Author: Bryan Housel

Circle Brook Farm

Farm News – October 15, 2018

Hi Folks! So it’s another gloomy day here on the farm. What happened to the sun! We narrowly missed a frost on Sunday morning, but more cold air is moving in and we will certainly be hit by Wednesday or Thursday. This will mean the end of the eggplant and soon the end of the peppers. We are trying to cover as much as we can to protect it but it depends on how low it goes as to whether we succeed. Most of the crops remaining in the field are hardy and are not hurt by frosts or light freezes. Let’s just hope the mercury doesn’t dip too low anytime soon. They say the parsnips get sweeter after a frost so I guess we can begin to harvest them for next week. (more…)

Sweet Dumpling Squash

Sweet Dumpling Squash

When you need a smaller alternative to a big winter squash, sweet dumpling squash is the answer. About the size of an extra large apple, this single-serving squash usually weighs under one pound apiece and is shaped like a miniature pumpkin due to the scalloped lobes that form the rind. The skin is often white with mottled yellow, orange, and/or green markings. Inside, the flesh is smooth, tender, and sweet, with a bright orange color. Like all winter squash, it’s a great source of vitamins A and C, beta-carotene, and fiber. (more…)

Circle Brook Farm

Farm News – October 8, 2018

Hello Everyone! So last week was forecast to be free of rain but they changed it at the last minute. I thought we might get a little light rain overnight, and it began to drizzle as I rushed to finish seeding some spinach. By the time I got back to the house and showered, it was raining harder than I think I have ever seen. We received over 3 inches in about 3 hours. The farm is a muddy mess again, and I’m still waiting to see where those spinach seeds ended up! (more…)

Sweet Potatoes

Sweet Potatoes

Sweet potatoes are native to Central and South America and are one of the oldest vegetables known to man.  They have been consumed since prehistoric times as evidenced by sweet potato relics dating back 10,000 years that have been discovered in Peruvian caves.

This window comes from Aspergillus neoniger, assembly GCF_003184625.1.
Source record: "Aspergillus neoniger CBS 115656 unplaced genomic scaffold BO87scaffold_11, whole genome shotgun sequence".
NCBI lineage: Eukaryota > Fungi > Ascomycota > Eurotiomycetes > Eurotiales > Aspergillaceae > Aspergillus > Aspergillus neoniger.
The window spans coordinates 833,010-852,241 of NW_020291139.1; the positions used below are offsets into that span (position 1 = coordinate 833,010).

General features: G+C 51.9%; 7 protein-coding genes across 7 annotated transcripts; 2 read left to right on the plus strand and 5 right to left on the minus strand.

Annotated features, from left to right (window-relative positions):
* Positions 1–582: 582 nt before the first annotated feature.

Christopher Columbus brought sweet potatoes to Europe after his first voyage to the New World in 1492.  By the 16th century, they were brought to the Philippines by Spanish explorers and to Africa, India, Indonesia, and southern Asia by the Portuguese. Around this same time, sweet potatoes began to be cultivated in the southern United States, where they still remain a staple food in the traditional cuisine. (more…)

Circle Brook Farm

Farm News – October 1, 2018

Hello Everyone, Thanks to all who have expressed condolences and support. I know I have rather gloomy and down lately; it’s been a tough year. Farming can be a frustrating endeavor since the principal factor in success or failure – the weather – is totally beyond one’s control. I like to give you all loads of nice produce, not excuses, and I think we did okay for the first 2/3 of the season. Now we are feeling the pinch of the problems that all the rain that began in August has caused. (more…)

Circle Brook Farm

Farm News – September 24, 2018

Hi Everyone, So I regret to report that things have gone from bad to sad here on the farm. Pedro Perez Hernandez of Guatemala fathered and, along with his wife Juana raised 13 beautiful children, seven of whom work on my crew. Don Pedro passed away this past Saturday. Early Sunday morning I brought 3 of his children to the airport so that they could return to be with their family and help their mother through this difficult time. The practice what is called a novena, a nine-day period of prayer and mourning, so they will return in a little over a week. (more…)

Glazed Carrots Marsala

Glazed Carrots Marsala

For a real treat of a side dish, try Glazed Carrots Marsala.  I first read about this flavor combination in Elizabeth David’s Italian Food.  As she suggests, they’re delicious served with lamb.  If you don’t have Marsala, sweet sherry is a fine substitute. (more…)

Circle Brook Farm

Farm News – September 17, 2018

Hi Folks – I apologize that last week’s update was so short and somewhat gloomy. I’m afraid that this week will be rather curt as well. I don’t feel comfortable griping about the weather, even in my half joking way when our neighbors to the south have been dealt such a severe blow (no pun intended). This week’s share will be a bit light. I was unable to plant any seed for most of August and many crops have succumbed to disease caused by damp conditions or just aren’t growing right due to lack of sunshine. (more…)